An NBN executive today announced that new fibre-to-the-kerb technology will be rolled out to 1 million premises, up from the previous plan of 700,000.
The NBN started as fibre-to-the-premises (FTTP) under Labor, which would have offered homes and businesses the fastest speed possible. The Coalition replaced that with fibre-to-the-node (FTTN) — using the old copper lines from the nearest neighbourhood “node” to the premises – at much slower speeds.
The NBN then developed world-first fibre-to-the-kerb technology as a ‘third way’ compromise. The configuration, which the company calls FTTC (also known as fibre-to-the-driveway), brings fibre all the way to the front of the house or business, so the length of copper is reduced for better performance.
FTTC is in testing and is due to roll out commercially next year in selected Melbourne and Sydney suburbs, as revealed in February. The NBN’s plan then was to grant fibre-to-the-kerb to 700,000 premises.
“With work well underway on bringing these premises into the network fold we have our eyes firmly on the future so I’m very proud to announce that we’ve decided to extend our FTTC footprint to one million premises,” said NBN chief network engineering officer Peter Ryan at the CommsDay Summit today.
“Having a technology as flexible as FTTC in our suite of network tools allows us to be agile with the build. These premises in the expanded footprint will now be delivered more efficiently from a cost and time perspective – a great outcome for these homes.”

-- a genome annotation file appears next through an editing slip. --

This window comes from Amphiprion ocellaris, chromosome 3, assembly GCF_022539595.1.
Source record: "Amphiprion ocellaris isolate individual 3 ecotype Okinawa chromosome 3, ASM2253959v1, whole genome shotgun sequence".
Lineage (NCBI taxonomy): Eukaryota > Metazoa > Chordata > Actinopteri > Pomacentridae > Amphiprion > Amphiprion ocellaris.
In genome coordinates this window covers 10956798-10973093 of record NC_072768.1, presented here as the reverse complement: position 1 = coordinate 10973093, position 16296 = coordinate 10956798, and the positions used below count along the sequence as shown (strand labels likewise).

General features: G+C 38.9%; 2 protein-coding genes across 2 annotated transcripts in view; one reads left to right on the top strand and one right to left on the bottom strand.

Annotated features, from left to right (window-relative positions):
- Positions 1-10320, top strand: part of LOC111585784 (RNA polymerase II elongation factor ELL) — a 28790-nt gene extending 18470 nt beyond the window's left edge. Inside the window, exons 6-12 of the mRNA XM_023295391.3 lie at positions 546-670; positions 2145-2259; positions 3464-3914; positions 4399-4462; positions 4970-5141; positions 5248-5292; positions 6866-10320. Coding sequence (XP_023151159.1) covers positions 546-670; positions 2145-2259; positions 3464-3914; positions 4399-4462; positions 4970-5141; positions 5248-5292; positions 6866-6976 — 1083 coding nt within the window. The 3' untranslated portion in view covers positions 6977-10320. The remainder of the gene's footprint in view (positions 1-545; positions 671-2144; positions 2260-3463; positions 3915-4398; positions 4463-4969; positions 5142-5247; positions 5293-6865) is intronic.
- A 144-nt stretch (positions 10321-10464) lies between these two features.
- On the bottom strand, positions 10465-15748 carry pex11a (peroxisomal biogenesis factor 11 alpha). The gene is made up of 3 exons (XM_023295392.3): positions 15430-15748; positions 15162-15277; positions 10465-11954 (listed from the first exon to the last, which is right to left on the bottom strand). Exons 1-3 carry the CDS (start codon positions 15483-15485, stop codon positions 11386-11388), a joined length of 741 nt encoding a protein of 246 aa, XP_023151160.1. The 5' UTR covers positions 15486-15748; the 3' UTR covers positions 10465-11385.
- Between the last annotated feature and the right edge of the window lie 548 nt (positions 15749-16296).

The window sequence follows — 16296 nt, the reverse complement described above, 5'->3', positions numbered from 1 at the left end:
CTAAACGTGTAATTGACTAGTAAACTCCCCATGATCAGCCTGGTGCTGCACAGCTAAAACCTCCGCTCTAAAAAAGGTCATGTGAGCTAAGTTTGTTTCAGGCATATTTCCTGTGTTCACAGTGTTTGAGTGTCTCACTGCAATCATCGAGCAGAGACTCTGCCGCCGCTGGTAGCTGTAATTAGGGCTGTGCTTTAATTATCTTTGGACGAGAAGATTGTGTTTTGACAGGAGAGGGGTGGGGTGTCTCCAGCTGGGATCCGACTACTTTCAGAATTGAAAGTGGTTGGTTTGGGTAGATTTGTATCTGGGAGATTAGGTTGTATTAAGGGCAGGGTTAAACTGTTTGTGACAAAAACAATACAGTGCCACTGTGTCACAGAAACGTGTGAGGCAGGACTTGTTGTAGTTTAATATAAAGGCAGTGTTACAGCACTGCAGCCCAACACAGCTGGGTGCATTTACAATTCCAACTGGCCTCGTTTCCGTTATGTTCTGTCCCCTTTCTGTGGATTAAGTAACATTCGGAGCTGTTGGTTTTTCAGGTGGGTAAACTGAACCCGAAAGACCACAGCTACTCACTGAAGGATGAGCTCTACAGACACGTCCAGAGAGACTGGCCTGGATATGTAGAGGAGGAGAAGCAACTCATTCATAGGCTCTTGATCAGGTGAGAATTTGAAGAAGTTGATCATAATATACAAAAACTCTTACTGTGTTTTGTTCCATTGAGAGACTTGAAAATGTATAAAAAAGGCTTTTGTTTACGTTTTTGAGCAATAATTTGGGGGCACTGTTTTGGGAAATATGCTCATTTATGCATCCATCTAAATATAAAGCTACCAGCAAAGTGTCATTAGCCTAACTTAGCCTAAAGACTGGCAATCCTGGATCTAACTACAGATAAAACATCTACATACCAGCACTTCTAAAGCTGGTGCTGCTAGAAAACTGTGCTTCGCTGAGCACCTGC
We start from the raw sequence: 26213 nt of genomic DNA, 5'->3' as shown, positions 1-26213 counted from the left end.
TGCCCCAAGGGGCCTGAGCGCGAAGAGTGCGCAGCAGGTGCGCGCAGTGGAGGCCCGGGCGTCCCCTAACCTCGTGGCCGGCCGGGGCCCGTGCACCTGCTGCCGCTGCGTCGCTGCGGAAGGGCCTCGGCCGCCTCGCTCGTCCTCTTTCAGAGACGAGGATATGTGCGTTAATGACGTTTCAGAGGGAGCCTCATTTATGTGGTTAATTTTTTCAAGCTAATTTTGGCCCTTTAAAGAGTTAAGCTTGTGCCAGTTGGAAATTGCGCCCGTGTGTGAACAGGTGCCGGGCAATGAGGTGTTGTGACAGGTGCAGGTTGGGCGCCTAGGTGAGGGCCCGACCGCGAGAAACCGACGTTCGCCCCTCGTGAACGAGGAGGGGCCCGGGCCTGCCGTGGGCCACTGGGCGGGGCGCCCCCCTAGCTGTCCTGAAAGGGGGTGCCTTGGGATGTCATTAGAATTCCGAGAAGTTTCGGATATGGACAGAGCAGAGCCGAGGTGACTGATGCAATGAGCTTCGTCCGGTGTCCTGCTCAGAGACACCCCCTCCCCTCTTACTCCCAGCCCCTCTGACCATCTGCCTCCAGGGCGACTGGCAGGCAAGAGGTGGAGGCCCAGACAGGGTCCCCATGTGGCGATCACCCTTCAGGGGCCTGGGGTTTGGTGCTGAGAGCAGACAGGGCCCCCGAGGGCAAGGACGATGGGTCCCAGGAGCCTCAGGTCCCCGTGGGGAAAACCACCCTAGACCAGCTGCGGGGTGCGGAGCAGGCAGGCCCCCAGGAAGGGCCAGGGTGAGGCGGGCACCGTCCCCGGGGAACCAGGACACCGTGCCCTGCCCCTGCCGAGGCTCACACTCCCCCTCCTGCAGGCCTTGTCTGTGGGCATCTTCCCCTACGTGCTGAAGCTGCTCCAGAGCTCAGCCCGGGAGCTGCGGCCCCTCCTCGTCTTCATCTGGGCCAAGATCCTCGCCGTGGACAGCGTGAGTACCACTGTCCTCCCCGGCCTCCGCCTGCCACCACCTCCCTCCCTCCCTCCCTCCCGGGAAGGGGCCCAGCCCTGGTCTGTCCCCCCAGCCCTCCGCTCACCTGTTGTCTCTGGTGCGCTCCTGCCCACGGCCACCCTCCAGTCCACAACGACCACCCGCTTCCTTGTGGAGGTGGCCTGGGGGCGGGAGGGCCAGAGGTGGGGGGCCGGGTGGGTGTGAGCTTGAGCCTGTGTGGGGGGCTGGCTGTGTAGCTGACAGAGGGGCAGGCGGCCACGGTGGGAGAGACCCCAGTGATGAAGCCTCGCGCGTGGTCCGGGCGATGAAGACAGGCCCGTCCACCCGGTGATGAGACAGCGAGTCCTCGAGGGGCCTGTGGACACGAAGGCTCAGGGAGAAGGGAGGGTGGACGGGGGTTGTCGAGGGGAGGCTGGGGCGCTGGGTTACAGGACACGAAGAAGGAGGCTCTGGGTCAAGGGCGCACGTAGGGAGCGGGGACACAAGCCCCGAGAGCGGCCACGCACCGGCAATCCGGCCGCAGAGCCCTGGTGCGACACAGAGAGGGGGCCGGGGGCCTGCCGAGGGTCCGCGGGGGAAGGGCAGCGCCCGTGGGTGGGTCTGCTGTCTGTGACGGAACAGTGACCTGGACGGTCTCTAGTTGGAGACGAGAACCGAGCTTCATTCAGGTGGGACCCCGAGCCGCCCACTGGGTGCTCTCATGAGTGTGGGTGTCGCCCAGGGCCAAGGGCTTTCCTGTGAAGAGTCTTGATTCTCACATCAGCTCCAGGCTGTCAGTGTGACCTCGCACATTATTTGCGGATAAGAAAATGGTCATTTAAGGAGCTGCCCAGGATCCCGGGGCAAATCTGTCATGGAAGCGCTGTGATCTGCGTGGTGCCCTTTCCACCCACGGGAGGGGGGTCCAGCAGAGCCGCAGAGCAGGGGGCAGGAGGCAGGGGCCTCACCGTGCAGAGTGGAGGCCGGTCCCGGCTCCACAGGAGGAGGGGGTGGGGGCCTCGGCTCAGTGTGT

When the superior FTTC technology was first announced, people already on FTTN, and due to receive it, accused the NBN of treating them “unfairly”. The company was forced to defend itself against the criticism, saying immediately replacing every FTTN area with FTTC was logistically impossible.
“I can appreciate that people are excited by the potential of FTTC but on a project the size of the NBN you cannot just tear up 18 months of design, planning and construction work that is in the pipeline for FTTN deployment to several million homes and change them to FTTC – that is not how things work in the real world,” Ryan said last month.
He said at the time that with FTTC being a world-first rollout, there were too many unknowns with costs and installation times – so the company was unable to commit to more than the 700,000 premises initially promised.
Boosting speeds on other technologies
The NBN also told announced that its trials, conducted in conjunction with Nokia, of NG-PON2 technology was going well and that it could deliver 10Gbps (10,000Mbps) speeds to the lucky houses with fibre-to-the-premises. Currently the highest speed tier widely available through retailers is 100Mbps.
Ryan told the conference audience that G.Fast and XG.Fast technologies were also promising, meaning FTTN customers could see 300Mbps squeezed through their copper lines sometime in the future, citing an example in Britain.
“This gives NBN the confidence that our build is in-line with global market leaders like BT, as well as DT in Germany which is also building a mass FTTN network and eyeing technology upgrades.”